People obtain information for many different reasons. Some do so in order to formulate political opinions or engage in discussion. Others may obtain information solely for entertainment purposes. Listening to someone read the news aloud is ideal for the latter sort; it requires little effort and little understanding. But for the person who has more serious uses for information, reading is vastly superior.
Printed information is much more detailed than spoken information and one can absorb more of it in less time. A transcript of the nightly news is about equal to one full page of newsprint and takes one-half hour to relate, including commercials. Second, the variety of printed information is greater. One can read REASON or Mother Jones or anything in-between. Compare this to the spectrum from CNN to CBS. Finally, printed matter is easier to work with. One can reread passages which are unclear, readily compare data from different sources (and good data are rarely given on television), pass around or photocopy articles for other interested parties, and save useful pieces for future reference.
Truly, no one may force another to choose print over electronic media as an information source, but if one wishes to be well informed and not be forced to rely on others with more information to make sound political judgments, logic suggests that print is the better choice.
Riggenbach's Taste Tested
Why should we believe Jeff Riggenbach's radical egalitarian views on philosophy, art, literature, etc., if what he claims is no more true than William Bennett's "taste" for the Western tradition? It is a red herring to try to connect this issue to the evil of the NEH using other people's wealth to support something that may well be worthy of support. (Does Mr. Riggenbach think whether it is evil is just a matter of taste too? Is this Western view a mere preference, as is Mr. Bennett's choice of philosophy?)
Those who try to bury all standards manage, instead, to bury themselves in nonsense. I for one know that the old Greek, Democritus of Abdera, was right when he said, "The same thing is good and true for all men, but the pleasant differs from one and another."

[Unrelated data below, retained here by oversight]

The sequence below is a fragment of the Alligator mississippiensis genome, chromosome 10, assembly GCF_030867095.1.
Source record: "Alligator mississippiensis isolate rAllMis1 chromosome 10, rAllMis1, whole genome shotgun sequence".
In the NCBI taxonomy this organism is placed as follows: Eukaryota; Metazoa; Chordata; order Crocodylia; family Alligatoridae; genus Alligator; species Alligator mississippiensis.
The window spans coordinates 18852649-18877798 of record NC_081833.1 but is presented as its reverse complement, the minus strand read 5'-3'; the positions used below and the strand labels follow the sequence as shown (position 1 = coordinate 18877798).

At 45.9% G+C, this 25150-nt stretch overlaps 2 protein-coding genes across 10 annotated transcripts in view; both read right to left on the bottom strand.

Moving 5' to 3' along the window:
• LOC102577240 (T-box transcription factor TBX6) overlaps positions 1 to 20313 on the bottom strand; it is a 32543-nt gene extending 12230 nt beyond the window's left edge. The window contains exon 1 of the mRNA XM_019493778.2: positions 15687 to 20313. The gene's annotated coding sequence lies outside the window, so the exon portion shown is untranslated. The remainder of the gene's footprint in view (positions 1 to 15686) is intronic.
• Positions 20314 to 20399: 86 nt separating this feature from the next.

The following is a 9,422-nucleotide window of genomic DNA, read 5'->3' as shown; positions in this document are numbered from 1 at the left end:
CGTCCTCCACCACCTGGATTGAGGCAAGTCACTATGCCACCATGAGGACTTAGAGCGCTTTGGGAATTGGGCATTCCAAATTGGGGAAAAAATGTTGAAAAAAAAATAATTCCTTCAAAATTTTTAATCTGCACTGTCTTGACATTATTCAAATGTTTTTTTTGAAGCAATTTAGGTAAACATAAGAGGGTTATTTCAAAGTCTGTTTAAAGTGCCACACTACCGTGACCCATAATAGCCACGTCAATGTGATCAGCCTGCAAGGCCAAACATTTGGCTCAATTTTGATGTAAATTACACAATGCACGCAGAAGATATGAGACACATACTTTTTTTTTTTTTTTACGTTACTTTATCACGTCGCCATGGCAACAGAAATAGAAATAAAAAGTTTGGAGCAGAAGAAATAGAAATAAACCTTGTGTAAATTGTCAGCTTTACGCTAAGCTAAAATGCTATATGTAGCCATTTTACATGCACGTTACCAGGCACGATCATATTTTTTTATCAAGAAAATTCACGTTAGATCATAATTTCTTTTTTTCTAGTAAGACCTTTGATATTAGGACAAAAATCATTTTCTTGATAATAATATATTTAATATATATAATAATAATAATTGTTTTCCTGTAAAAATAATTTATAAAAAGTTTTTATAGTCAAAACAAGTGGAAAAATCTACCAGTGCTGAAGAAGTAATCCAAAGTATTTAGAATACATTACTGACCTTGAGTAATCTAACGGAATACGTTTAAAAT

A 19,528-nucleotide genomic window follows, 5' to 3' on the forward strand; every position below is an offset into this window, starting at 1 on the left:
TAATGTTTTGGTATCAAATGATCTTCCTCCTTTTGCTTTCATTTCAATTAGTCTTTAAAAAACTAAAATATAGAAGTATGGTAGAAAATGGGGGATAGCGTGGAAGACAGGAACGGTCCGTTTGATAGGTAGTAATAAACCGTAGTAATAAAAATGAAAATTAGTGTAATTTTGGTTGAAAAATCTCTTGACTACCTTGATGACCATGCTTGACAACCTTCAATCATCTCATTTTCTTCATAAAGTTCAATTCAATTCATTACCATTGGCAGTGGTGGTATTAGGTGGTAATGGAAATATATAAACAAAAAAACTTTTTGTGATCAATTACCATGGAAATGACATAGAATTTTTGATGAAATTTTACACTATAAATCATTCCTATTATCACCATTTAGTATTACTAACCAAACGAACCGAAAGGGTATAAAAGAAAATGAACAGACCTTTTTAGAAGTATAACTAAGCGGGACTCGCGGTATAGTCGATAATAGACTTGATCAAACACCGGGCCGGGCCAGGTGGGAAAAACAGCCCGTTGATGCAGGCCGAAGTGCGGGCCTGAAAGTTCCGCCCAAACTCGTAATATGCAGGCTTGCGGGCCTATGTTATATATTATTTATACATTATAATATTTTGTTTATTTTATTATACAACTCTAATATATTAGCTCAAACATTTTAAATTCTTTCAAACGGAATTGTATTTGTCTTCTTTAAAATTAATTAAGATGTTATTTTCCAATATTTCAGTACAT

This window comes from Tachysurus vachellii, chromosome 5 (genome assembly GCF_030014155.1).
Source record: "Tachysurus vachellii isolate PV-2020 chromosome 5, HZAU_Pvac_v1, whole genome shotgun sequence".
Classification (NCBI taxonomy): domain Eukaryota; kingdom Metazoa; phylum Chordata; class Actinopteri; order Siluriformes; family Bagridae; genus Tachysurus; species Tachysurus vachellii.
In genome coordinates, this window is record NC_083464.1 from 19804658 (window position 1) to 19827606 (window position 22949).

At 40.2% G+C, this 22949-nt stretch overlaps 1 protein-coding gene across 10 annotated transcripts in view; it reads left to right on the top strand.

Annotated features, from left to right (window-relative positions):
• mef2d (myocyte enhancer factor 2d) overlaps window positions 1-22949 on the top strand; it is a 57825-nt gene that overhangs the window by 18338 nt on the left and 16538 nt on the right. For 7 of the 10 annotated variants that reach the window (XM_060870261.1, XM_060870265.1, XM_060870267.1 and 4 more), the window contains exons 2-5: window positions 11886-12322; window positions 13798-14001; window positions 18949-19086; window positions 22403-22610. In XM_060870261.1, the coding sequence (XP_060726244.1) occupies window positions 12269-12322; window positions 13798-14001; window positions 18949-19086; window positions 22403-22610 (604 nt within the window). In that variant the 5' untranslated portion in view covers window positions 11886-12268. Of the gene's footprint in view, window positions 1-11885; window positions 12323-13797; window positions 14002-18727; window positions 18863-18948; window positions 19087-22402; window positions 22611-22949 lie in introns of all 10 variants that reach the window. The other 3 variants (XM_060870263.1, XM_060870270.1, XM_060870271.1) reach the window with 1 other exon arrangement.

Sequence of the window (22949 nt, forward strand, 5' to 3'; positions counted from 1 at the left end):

Tibor R. Machan
Senior Editor, REASON
Forms, Forms, Everywhere a Form
Randall Hylkema's cartoon about merging to afford a lobbyist (Feb.) makes a point that deserves saying out loud. In my industry—trucking—and in almost every industry with which I do business, regulation is the major economy of scale. It takes the same amount of time to fill out a form describing one truck as a thousand—but if you have a thousand, you can hire someone to specialize in that agency's forms, to know exactly what they want and don't want to make the paper flow smoothly. Perhaps he can even get to know their personnel on a friendly basis. Almost every business falls under dozens of regulatory agencies at various levels, many under hundreds or thousands, each with their own requirements, forms, timetables, and eccentricities.
The ability to deal effectively with these agencies is, in my opinion, the primary advantage a large firm has over a small one.
But Does the Supreme Court Hate Him?
I have just read your Spotlight by John Dentinger ("The Man They Hate at City Hall") in the March issue.
Please note that while the Supreme Court did refuse the claim of the City of Los Angeles to an appeal as a matter of right, the court did decide to hear the case on a discretionary basis (certiorari). A decision is expected during this term.
Harold R. Farrow
This article originally appeared in print under the headline "Letters".